Mount Elbert & The Rockies

Hidden in a maze of ownership and logging roads, The Rockies is a high summit with some fascinating history. A nearby summit around the same height has been given the name Mount Elbert, the highest mountain in the real Rocky Mountains. These summits have a special significance to Washington peakbaggers. For lookout enthusiasts, The Rockies summit once had a fire lookout. Because of the remoteness of the mountain, there is still a large amount of debris laying around. The lookout according to firelookout.com had a D-6 cupola cabin built in 1929, that was nearly demolished in 1941 when an Army Air Corp bomber crashed near the summit. The cabin was eventually destroyed in 1956. Much of the original trail still exists near the summit. The other reason to climb is that one of these 2 peaks rises to over 2,600 feet of prominence. There is debate as to which one as the method for calculating summit height varies. Most Washington peakbaggers would put Elbert as the highest while The Rockies is viewed higher by out of state visitors. The Rockies makes for a better climb if you choose only one.
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Access:
Many routes have been taken but the easiest if you have a 4WD high clearance will be described here. Some roads are not shown on USGS maps so print mine below. These roads are subject to washout at any time and little info can be found for current conditions. From Elbe, go south on Highway 7 for around 4 miles to a right turn on FR 74. The turn is between the 2nd and 3rd roads to the small town of Mineral. Follow FR 74 for over 10 miles until a sharp left off FR74 at a Barrow Pit. At 13.7 miles is a 5 way intersection but this may not be apparent. The road may be extremely brushy at this point depending on road maintenance. (Most may want to start walking back at the 5 way.) Follow the spur in the direction of Mt. Elbert which reaches a dramatic narrow ridge for a road to be on top. The road traverses below the north side of Mount Elbert and hits the saddle between Elbert & The Rockies. I drove to the two X marks shown on the map below.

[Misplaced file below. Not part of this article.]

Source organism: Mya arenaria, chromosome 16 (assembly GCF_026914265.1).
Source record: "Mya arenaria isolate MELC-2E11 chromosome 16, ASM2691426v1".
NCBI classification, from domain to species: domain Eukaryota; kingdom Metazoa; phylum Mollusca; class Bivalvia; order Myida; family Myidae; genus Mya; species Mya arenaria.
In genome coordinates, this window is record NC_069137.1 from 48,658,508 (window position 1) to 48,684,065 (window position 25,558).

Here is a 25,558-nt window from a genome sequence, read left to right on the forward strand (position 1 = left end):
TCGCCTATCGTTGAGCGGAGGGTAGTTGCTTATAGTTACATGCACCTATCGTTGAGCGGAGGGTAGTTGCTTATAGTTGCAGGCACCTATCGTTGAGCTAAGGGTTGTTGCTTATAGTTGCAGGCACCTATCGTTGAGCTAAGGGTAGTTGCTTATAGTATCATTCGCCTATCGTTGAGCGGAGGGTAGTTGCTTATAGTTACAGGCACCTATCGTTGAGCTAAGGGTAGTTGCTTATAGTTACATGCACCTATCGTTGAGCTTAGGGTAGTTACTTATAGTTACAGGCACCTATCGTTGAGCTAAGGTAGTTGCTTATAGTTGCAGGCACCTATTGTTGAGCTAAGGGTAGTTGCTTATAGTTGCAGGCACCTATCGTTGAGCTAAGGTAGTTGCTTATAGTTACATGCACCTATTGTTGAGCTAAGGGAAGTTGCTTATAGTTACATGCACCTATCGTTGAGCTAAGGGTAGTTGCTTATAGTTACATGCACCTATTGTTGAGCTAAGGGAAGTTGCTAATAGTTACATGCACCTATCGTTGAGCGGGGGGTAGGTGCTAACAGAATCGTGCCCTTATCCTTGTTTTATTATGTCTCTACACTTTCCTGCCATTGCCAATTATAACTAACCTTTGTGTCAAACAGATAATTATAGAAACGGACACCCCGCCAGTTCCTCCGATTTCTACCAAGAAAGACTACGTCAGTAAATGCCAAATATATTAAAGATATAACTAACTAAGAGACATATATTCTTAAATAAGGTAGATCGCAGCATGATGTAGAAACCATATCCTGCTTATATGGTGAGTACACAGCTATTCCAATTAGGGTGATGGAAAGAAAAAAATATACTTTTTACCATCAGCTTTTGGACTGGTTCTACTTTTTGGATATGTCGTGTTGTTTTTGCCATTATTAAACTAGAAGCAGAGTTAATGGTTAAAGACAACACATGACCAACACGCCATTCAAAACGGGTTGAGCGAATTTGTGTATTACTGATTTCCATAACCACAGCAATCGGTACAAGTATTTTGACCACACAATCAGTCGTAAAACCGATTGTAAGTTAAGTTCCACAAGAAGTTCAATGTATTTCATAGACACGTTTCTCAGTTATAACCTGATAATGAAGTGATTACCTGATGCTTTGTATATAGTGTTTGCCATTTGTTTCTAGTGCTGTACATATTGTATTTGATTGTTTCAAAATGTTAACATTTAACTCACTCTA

Mount Elbert Route:
I hiked up an old road on the north side which faded out and turned into a short bushwhack. An easier but longer route may be to walk the road down and around to the south side where it is shown to climb back up nearly to the summit.
Washington Hiking
Distance: 1 to 3 miles depending on where you park
Elevation Gain: 300 feet for Elbert, 800 feet for The Rockies
Summit Elevation: Elbert is 4,327 feet, The Rockies 4,320 to 4,340 feet
Access: FR 74 is a gravel road, rough in places after that
The Rockies Route:
From the spot marked on the map on the ridge, an overgrown road works west just under the ridge. Follow until the road ends. Just before the end of the road, look into the uncut forest on the left to find the original summit trail. It is in good condition and easy to follow. But, once it reaches the base of the final climb, it is lost for a distance in brush. Higher up, it can be found again although it may be easier at times to just avoid, where overgrown. The last several switchbacks are easy to follow leading to the former lookout. The tread of this trail is good and it wouldn't take much to bring this trail back to life.
Nisqually Highpoints
The Rockies Nisqually River Valley national forest The Rockies lookout The Rockies Lookout The Rockies lookout trail Mount Elbert The Rockies Lookout FR 74 Map D-6 cupola cabin The Rockies Map logging road The Rockies lookout Mount Elbert washington The Rockies lookout Summit Mount Elbert washington
The Rockies from Mount Elbert
The Rockies summit
View southwest from Mount Elbert
A very expensive road cut for a logging road
D-6 cupola cabin
Summit area of Mount Elbert
Summit area of Mount Elbert
Mount Elbert in the clouds from The Rockies
Summit lookout spot for The Rockies
The Rockies trail in the clouds
The Rockies trail in the sun
View from The Rockies
View from The Rockies
Above: Area with the summits Below: Access Map from Highway 7
West Fork Nisqually River Valley from the old road to The Rockies
On the old road to The Rockies trailhead